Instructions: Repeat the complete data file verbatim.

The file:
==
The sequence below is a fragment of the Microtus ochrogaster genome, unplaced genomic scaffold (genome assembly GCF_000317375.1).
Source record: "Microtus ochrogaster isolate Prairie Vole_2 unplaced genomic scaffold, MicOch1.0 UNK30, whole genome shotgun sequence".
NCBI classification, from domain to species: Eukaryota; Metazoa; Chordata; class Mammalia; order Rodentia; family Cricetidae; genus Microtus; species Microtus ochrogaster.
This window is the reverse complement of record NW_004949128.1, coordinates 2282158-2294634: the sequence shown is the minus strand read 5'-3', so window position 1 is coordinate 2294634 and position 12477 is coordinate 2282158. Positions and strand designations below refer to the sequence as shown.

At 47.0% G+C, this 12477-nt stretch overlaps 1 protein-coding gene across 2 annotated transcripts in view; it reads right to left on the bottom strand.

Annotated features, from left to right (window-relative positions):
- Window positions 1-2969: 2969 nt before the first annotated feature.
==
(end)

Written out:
The sequence below is a fragment of the Microtus ochrogaster genome, unplaced genomic scaffold (genome assembly GCF_000317375.1).
Source record: "Microtus ochrogaster isolate Prairie Vole_2 unplaced genomic scaffold, MicOch1.0 UNK30, whole genome shotgun sequence".
NCBI classification, from domain to species: Eukaryota; Metazoa; Chordata; class Mammalia; order Rodentia; family Cricetidae; genus Microtus; species Microtus ochrogaster.
This window is the reverse complement of record NW_004949128.1, coordinates 2282158-2294634: the sequence shown is the minus strand read 5'-3', so window position 1 is coordinate 2294634 and position 12477 is coordinate 2282158. Positions and strand designations below refer to the sequence as shown.

At 47.0% G+C, this 12477-nt stretch overlaps 1 protein-coding gene across 2 annotated transcripts in view; it reads right to left on the bottom strand.

Annotated features, from left to right (window-relative positions):
- Window positions 1-2969: 2969 nt before the first annotated feature.